Celebrating Philippine independence online
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This article was published 25/06/2021 (713 days ago), so information in it may no longer be current.
On June 12 — Philippine Independence Day — over 100 Filipinos from Winnipeg and across Canada gathered virtually for the first Halo Halo Summit hosted by Kultivation Festival, Prairie Asian Organizers, Alsyon Ng Ating Kabataan and the Manitoba Filipino Business Council.
The groups came together for a day of diverse events meant to engage the community in discussions around Filipino identity, culture, mentorship and community building.
The summit included a Filipino Model Minority Mutiny workshop, a community panel discussion, a cooking demonstration, a youth career mentorship panel and a Filipino Professionals Happy Hour.
The event celebrated the 123rd anniversary of Philippine independence in a unique way, highlighting food, music and dance, while also centring on the experiences of first and second-generation Filipino-Canadians. The virtual event was an opportunity to share stories, successes and struggles.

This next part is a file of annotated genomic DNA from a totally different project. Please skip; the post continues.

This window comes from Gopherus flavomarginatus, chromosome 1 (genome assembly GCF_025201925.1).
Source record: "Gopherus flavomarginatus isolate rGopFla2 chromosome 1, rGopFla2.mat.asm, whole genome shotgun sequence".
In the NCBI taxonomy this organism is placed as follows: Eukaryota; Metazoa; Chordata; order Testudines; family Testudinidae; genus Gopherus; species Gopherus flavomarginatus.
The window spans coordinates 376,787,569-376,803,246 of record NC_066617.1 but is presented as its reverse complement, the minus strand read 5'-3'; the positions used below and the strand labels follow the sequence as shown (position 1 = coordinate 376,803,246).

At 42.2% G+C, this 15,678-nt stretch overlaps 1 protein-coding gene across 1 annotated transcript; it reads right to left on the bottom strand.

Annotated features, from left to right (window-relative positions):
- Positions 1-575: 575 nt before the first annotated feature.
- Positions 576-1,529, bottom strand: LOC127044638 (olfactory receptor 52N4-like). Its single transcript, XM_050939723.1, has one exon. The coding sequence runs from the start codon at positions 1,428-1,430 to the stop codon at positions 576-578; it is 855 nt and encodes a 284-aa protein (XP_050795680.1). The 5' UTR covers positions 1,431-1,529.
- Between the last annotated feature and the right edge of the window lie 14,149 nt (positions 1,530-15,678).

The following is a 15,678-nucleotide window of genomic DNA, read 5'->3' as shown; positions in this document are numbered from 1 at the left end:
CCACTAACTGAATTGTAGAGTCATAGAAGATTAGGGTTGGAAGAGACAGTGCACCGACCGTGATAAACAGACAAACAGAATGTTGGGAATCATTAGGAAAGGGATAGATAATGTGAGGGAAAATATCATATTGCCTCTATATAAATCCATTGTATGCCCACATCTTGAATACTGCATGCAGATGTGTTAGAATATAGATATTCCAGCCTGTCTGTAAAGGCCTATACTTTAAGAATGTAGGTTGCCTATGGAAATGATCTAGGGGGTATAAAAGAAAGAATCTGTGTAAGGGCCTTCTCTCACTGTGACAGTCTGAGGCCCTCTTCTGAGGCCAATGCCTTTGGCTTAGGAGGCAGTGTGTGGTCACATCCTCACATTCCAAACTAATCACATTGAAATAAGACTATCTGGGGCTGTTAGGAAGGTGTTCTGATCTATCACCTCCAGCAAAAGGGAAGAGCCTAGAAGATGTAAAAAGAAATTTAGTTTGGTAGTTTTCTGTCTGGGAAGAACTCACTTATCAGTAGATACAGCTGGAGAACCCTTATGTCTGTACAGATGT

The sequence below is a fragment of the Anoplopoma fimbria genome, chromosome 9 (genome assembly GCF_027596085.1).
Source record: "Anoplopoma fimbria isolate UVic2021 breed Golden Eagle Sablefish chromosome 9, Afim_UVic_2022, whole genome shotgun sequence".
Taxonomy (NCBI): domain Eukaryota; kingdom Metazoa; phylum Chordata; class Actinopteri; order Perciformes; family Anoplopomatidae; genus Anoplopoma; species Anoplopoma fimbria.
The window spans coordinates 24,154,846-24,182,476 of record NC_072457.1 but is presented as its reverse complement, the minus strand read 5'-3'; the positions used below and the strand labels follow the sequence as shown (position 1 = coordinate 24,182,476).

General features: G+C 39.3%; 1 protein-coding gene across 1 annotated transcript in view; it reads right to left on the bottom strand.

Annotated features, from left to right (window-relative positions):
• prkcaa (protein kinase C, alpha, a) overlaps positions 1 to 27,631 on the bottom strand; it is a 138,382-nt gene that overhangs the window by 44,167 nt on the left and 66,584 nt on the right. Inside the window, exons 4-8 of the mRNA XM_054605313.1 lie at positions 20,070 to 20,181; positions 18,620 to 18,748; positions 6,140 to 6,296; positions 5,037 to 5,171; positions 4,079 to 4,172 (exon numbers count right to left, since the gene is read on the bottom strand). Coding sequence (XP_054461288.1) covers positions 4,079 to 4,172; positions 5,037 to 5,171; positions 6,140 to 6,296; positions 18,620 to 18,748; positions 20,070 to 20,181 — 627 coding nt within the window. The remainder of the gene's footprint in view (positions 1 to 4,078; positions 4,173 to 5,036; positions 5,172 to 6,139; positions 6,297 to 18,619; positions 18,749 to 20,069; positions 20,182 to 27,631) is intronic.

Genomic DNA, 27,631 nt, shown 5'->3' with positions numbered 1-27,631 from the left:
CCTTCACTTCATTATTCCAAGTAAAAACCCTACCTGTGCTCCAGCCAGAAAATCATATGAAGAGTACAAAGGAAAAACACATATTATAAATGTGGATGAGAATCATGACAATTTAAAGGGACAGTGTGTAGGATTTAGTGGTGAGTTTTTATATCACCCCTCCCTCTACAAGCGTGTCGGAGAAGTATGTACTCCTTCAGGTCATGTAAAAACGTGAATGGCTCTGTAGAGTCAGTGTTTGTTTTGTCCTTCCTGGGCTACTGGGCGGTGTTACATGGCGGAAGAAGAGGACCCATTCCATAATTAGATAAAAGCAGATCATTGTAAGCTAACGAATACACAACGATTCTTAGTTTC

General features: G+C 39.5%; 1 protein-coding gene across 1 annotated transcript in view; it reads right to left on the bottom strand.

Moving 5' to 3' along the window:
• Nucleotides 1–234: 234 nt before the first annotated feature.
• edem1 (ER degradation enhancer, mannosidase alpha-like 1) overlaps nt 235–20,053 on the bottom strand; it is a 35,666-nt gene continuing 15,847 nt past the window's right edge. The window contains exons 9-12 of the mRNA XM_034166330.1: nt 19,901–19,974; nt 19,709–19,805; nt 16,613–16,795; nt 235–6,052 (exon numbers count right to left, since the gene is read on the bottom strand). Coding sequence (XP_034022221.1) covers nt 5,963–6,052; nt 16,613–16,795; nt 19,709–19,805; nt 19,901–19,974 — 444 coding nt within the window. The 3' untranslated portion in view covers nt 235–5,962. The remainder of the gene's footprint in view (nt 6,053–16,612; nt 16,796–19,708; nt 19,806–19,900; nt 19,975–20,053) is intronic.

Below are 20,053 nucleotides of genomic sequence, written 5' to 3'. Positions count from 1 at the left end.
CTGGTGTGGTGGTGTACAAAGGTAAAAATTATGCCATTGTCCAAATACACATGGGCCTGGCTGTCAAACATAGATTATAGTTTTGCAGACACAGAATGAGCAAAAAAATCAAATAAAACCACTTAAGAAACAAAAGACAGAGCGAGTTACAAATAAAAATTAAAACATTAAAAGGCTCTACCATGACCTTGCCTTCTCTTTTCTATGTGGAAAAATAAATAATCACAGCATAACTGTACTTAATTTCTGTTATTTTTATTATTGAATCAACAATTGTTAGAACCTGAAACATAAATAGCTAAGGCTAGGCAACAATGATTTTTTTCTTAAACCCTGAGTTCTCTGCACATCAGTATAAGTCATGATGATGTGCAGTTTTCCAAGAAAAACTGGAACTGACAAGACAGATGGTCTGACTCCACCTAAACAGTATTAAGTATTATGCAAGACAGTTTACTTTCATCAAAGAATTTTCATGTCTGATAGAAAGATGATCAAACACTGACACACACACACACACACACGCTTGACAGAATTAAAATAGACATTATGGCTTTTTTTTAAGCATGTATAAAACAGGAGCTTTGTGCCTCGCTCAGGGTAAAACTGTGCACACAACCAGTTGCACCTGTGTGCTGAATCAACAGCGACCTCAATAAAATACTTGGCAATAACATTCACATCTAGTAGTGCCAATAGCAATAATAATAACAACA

On June 12, 1898, the Philippines gained its independence from the Spanish regime after being colonized for more than 300 years. Since then, Filipinos around the world have celebrated the event with different cultural activities and festivities. In 2019, June was recognized by the Canadian government as Filipino Heritage Month.
Maribeth Tabanera, an educator in the Maples, multi-disciplinary artist and lead Kultivation Festival volunteer, had this to say about the festivities:
“Celebrating and being proud of who we are is an important cultural practice. Equally as important is learning the history of our ancestors and hearing the stories of our contemporaries. When we come together as a community and have shared experiences, it creates an opportunity for people to be in dialogue, learn, develop relationships, and provide spaces for healing through intergenerational trauma caused by colonization.
“At Kultivation Festival Inc., we are committed to incorporating anti-racist and anti-oppressive work in all that we do and to engage and amplify the voices of Indigenous communities here on Turtle Island and in the Philippines.
“Events like Halo Halo Summit are important for the Filipino/a/x community, because, in the process of truth and reconciliation, we must look inward and outward to recognize our privileges as settlers on this land, so we can move forward with our community in a good way for the future generations.”
Learn more about Kultivation Festival on its website at www.kultivationfestival.com, and follow them on Facebook and Instagram.
Derek Dabee is a member of the board of trustees of Seven Oaks School Division and a community correspondent for The Maples. You can contact him at firstname.lastname@example.org
The Maples community correspondent
Derek Dabee is a community correspondent for The Maples.